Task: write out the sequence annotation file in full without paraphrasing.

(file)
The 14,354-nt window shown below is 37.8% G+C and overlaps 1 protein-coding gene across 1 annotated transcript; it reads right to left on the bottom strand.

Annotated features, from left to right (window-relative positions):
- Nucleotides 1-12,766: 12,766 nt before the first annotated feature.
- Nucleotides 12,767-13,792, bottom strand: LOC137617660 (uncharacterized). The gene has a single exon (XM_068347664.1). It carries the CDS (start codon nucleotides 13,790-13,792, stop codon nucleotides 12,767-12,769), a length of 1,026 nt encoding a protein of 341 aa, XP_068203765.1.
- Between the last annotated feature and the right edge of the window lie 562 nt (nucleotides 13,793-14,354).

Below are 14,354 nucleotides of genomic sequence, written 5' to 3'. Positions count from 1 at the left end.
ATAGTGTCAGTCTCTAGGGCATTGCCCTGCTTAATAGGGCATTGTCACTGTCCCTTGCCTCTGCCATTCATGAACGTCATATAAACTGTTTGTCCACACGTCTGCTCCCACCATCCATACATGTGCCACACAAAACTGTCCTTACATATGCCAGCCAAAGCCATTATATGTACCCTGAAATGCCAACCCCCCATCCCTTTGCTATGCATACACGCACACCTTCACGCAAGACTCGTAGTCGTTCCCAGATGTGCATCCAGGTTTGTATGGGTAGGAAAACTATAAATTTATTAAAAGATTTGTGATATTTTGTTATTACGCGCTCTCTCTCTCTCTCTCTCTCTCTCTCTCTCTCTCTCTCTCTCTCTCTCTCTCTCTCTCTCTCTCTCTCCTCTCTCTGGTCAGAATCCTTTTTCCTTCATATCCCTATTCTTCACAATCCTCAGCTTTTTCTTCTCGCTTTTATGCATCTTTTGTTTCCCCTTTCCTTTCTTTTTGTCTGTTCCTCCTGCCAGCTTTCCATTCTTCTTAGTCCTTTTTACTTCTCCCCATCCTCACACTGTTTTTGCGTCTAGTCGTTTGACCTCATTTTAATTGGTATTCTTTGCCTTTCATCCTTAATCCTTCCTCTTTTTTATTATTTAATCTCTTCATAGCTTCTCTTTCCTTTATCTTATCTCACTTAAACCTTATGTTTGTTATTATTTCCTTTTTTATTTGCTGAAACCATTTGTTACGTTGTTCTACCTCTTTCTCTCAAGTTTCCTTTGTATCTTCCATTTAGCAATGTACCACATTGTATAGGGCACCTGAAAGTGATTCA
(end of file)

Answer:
The 14,354-nt window shown below is 37.8% G+C and overlaps 1 protein-coding gene across 1 annotated transcript; it reads right to left on the bottom strand.

Annotated features, from left to right (window-relative positions):
- Nucleotides 1-12,766: 12,766 nt before the first annotated feature.
- Nucleotides 12,767-13,792, bottom strand: LOC137617660 (uncharacterized). The gene has a single exon (XM_068347664.1). It carries the CDS (start codon nucleotides 13,790-13,792, stop codon nucleotides 12,767-12,769), a length of 1,026 nt encoding a protein of 341 aa, XP_068203765.1.
- Between the last annotated feature and the right edge of the window lie 562 nt (nucleotides 13,793-14,354).

Below are 14,354 nucleotides of genomic sequence, written 5' to 3'. Positions count from 1 at the left end.
ATAGTGTCAGTCTCTAGGGCATTGCCCTGCTTAATAGGGCATTGTCACTGTCCCTTGCCTCTGCCATTCATGAACGTCATATAAACTGTTTGTCCACACGTCTGCTCCCACCATCCATACATGTGCCACACAAAACTGTCCTTACATATGCCAGCCAAAGCCATTATATGTACCCTGAAATGCCAACCCCCCATCCCTTTGCTATGCATACACGCACACCTTCACGCAAGACTCGTAGTCGTTCCCAGATGTGCATCCAGGTTTGTATGGGTAGGAAAACTATAAATTTATTAAAAGATTTGTGATATTTTGTTATTACGCGCTCTCTCTCTCTCTCTCTCTCTCTCTCTCTCTCTCTCTCTCTCTCTCTCTCTCTCTCTCTCTCTCTCTCCTCTCTCTGGTCAGAATCCTTTTTCCTTCATATCCCTATTCTTCACAATCCTCAGCTTTTTCTTCTCGCTTTTATGCATCTTTTGTTTCCCCTTTCCTTTCTTTTTGTCTGTTCCTCCTGCCAGCTTTCCATTCTTCTTAGTCCTTTTTACTTCTCCCCATCCTCACACTGTTTTTGCGTCTAGTCGTTTGACCTCATTTTAATTGGTATTCTTTGCCTTTCATCCTTAATCCTTCCTCTTTTTTATTATTTAATCTCTTCATAGCTTCTCTTTCCTTTATCTTATCTCACTTAAACCTTATGTTTGTTATTATTTCCTTTTTTATTTGCTGAAACCATTTGTTACGTTGTTCTACCTCTTTCTCTCAAGTTTCCTTTGTATCTTCCATTTAGCAATGTACCACATTGTATAGGGCACCTGAAAGTGATTCA